Moderate, rapidly induced hypertension as a cause of intraventricular hemorrhage in the newborn beagle model

J Pediatr. 1980 Jun;96(6):1057-60. doi: 10.1016/s0022-3476(80)80641-x.


Nine anesthetized, artificially ventilated, term newborn beagle puppies were given phenylephrine hydrochloride intravenously while systemic arterial, carotid arterial, and jugular venous blood pressures, and carotid arterial blood flow were monitored. Systemic blood pressure rose within seconds from a mean of 53.68 +/- 1.10 mm Hg to a mean of 81.92 +/- 5.14 mm Hg. Hypertension was maintained for up to one hour in each animal. Four of the nine pups had intraventricular hemorrhages that were visible to gross inspection at autopsy, and seven of the nine pups had subependymal hemorrhages. The blood pressures produced in these animals were within the range of those seen in premature infants. Thus, moderate, rapidly induced systemic hypertension may be a cause of intraventricular hemorrhage in the premature human newborn infant.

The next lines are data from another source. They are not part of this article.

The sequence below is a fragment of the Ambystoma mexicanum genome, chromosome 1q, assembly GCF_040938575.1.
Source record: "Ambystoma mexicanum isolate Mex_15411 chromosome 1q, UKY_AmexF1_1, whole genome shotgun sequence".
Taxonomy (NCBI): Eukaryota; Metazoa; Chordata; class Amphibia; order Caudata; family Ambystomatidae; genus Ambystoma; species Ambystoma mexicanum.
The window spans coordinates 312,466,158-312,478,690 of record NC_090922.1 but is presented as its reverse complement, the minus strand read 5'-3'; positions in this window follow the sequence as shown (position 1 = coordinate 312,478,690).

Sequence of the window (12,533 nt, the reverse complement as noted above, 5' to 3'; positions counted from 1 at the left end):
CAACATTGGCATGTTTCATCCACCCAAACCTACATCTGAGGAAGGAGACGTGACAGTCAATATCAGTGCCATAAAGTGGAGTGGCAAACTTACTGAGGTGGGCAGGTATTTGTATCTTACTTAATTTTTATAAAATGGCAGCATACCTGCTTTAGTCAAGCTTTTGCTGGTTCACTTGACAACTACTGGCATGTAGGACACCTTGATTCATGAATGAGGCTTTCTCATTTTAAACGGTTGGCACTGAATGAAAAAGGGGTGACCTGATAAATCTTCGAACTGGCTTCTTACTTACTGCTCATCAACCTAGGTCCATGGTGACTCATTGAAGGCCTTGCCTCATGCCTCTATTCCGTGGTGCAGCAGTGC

Publication types

  • Research Support, U.S. Gov't, P.H.S.

MeSH terms

  • Animals
  • Animals, Newborn
  • Blood Flow Velocity
  • Blood Pressure
  • Cerebral Hemorrhage / etiology*
  • Cerebral Hemorrhage / pathology
  • Cerebral Hemorrhage / physiopathology
  • Cerebral Ventricles / pathology
  • Dogs
  • Heart Rate
  • Hypertension / chemically induced
  • Hypertension / complications*
  • Phenylephrine


  • Phenylephrine